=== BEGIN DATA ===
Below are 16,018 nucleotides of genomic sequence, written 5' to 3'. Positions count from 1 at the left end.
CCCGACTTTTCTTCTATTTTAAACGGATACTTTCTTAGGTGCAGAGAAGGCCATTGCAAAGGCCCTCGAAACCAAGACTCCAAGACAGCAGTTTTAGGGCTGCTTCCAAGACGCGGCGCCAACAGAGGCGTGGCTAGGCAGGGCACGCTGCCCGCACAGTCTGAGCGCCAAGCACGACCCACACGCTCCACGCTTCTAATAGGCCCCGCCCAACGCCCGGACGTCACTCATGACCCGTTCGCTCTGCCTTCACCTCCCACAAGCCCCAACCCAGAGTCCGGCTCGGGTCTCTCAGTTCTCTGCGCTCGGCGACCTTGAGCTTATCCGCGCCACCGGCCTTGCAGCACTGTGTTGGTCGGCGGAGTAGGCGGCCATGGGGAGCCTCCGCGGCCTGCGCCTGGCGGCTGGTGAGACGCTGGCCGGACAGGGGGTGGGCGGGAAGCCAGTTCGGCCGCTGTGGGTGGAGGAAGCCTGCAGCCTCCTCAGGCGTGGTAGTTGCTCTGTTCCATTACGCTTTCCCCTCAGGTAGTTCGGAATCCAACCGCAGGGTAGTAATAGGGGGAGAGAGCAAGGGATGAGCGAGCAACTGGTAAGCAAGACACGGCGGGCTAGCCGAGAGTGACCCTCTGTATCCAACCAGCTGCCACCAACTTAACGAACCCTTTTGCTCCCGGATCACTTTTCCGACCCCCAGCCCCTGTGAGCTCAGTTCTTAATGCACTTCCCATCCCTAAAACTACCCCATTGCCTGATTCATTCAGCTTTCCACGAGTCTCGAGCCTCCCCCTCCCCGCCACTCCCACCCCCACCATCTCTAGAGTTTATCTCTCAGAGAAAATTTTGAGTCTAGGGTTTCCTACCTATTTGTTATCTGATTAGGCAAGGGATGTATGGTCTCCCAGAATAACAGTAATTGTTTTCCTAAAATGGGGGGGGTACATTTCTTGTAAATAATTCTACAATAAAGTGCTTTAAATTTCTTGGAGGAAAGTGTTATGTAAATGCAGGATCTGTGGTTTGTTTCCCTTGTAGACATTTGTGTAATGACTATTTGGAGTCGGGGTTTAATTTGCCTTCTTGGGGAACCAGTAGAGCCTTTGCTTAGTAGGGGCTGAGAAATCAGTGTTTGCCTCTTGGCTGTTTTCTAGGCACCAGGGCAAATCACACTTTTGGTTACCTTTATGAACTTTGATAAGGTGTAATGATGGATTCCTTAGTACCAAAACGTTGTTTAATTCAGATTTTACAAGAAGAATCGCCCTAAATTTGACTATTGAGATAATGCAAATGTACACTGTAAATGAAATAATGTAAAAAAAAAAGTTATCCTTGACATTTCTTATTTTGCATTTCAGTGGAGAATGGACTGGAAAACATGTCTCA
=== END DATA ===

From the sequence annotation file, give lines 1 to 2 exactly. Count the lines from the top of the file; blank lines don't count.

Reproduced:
Below are 16,018 nucleotides of genomic sequence, written 5' to 3'. Positions count from 1 at the left end.
CCCGACTTTTCTTCTATTTTAAACGGATACTTTCTTAGGTGCAGAGAAGGCCATTGCAAAGGCCCTCGAAACCAAGACTCCAAGACAGCAGTTTTAGGGCTGCTTCCAAGACGCGGCGCCAACAGAGGCGTGGCTAGGCAGGGCACGCTGCCCGCACAGTCTGAGCGCCAAGCACGACCCACACGCTCCACGCTTCTAATAGGCCCCGCCCAACGCCCGGACGTCACTCATGACCCGTTCGCTCTGCCTTCACCTCCCACAAGCCCCAACCCAGAGTCCGGCTCGGGTCTCTCAGTTCTCTGCGCTCGGCGACCTTGAGCTTATCCGCGCCACCGGCCTTGCAGCACTGTGTTGGTCGGCGGAGTAGGCGGCCATGGGGAGCCTCCGCGGCCTGCGCCTGGCGGCTGGTGAGACGCTGGCCGGACAGGGGGTGGGCGGGAAGCCAGTTCGGCCGCTGTGGGTGGAGGAAGCCTGCAGCCTCCTCAGGCGTGGTAGTTGCTCTGTTCCATTACGCTTTCCCCTCAGGTAGTTCGGAATCCAACCGCAGGGTAGTAATAGGGGGAGAGAGCAAGGGATGAGCGAGCAACTGGTAAGCAAGACACGGCGGGCTAGCCGAGAGTGACCCTCTGTATCCAACCAGCTGCCACCAACTTAACGAACCCTTTTGCTCCCGGATCACTTTTCCGACCCCCAGCCCCTGTGAGCTCAGTTCTTAATGCACTTCCCATCCCTAAAACTACCCCATTGCCTGATTCATTCAGCTTTCCACGAGTCTCGAGCCTCCCCCTCCCCGCCACTCCCACCCCCACCATCTCTAGAGTTTATCTCTCAGAGAAAATTTTGAGTCTAGGGTTTCCTACCTATTTGTTATCTGATTAGGCAAGGGATGTATGGTCTCCCAGAATAACAGTAATTGTTTTCCTAAAATGGGGGGGGTACATTTCTTGTAAATAATTCTACAATAAAGTGCTTTAAATTTCTTGGAGGAAAGTGTTATGTAAATGCAGGATCTGTGGTTTGTTTCCCTTGTAGACATTTGTGTAATGACTATTTGGAGTCGGGGTTTAATTTGCCTTCTTGGGGAACCAGTAGAGCCTTTGCTTAGTAGGGGCTGAGAAATCAGTGTTTGCCTCTTGGCTGTTTTCTAGGCACCAGGGCAAATCACACTTTTGGTTACCTTTATGAACTTTGATAAGGTGTAATGATGGATTCCTTAGTACCAAAACGTTGTTTAATTCAGATTTTACAAGAAGAATCGCCCTAAATTTGACTATTGAGATAATGCAAATGTACACTGTAAATGAAATAATGTAAAAAAAAAAGTTATCCTTGACATTTCTTATTTTGCATTTCAGTGGAGAATGGACTGGAAAACATGTCTCA